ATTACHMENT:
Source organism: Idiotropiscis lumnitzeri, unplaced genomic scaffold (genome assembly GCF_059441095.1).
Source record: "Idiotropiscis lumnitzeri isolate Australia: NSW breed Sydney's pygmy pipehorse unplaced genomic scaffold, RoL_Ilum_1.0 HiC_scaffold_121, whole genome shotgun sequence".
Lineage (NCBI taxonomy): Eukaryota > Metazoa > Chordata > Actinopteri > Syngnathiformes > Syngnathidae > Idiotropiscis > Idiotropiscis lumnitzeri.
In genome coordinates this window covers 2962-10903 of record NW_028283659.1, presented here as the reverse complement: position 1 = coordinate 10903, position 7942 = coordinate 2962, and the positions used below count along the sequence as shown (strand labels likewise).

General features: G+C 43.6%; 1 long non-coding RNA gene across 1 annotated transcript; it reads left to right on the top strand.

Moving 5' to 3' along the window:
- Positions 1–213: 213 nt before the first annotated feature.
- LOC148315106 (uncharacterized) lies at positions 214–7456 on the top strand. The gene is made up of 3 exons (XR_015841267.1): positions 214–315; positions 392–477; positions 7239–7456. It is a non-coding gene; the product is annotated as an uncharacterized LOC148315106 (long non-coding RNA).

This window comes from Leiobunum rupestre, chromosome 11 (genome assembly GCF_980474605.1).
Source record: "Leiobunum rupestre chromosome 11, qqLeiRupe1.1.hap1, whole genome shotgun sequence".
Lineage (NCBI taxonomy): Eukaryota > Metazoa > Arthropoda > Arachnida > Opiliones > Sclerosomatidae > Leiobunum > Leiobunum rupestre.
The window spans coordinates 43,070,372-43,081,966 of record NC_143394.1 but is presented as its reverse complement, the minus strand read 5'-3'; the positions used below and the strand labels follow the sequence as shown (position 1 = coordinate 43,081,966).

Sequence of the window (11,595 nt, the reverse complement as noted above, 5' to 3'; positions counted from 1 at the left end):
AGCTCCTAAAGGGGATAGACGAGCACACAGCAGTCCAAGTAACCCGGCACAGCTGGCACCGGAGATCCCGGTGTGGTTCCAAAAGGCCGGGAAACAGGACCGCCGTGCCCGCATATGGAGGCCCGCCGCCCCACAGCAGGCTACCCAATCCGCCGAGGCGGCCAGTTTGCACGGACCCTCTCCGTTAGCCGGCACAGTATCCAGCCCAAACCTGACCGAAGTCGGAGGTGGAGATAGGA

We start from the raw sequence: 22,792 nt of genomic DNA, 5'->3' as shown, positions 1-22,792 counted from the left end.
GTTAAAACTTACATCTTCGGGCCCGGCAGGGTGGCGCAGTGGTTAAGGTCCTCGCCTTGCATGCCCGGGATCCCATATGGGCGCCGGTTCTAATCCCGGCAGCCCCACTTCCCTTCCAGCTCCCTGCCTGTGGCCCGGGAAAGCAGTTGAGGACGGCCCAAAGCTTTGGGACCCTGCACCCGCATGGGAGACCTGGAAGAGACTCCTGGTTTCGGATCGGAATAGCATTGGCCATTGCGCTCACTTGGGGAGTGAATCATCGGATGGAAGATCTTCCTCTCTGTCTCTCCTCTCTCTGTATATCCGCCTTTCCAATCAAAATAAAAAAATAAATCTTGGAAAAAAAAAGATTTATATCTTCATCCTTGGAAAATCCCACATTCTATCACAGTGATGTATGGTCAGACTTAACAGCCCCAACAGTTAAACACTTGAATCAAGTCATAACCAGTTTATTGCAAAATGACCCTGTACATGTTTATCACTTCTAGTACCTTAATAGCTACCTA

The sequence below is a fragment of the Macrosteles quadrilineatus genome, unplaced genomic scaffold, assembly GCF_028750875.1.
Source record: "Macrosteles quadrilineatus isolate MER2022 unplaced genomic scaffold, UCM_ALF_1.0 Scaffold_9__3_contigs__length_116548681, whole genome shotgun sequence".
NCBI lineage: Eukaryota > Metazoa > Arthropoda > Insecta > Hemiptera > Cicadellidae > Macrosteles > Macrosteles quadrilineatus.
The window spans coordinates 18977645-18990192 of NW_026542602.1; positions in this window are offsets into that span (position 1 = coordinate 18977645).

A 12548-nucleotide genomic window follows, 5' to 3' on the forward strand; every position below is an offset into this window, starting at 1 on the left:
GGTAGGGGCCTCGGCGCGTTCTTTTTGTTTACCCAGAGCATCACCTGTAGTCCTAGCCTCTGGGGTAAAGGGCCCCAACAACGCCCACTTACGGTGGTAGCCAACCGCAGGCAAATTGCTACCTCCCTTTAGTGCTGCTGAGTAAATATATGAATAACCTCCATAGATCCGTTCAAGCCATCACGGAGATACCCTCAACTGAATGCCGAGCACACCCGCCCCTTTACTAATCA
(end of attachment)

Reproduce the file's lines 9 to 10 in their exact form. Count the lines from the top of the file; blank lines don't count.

This window comes from Leiobunum rupestre, chromosome 11 (genome assembly GCF_980474605.1).
Source record: "Leiobunum rupestre chromosome 11, qqLeiRupe1.1.hap1, whole genome shotgun sequence".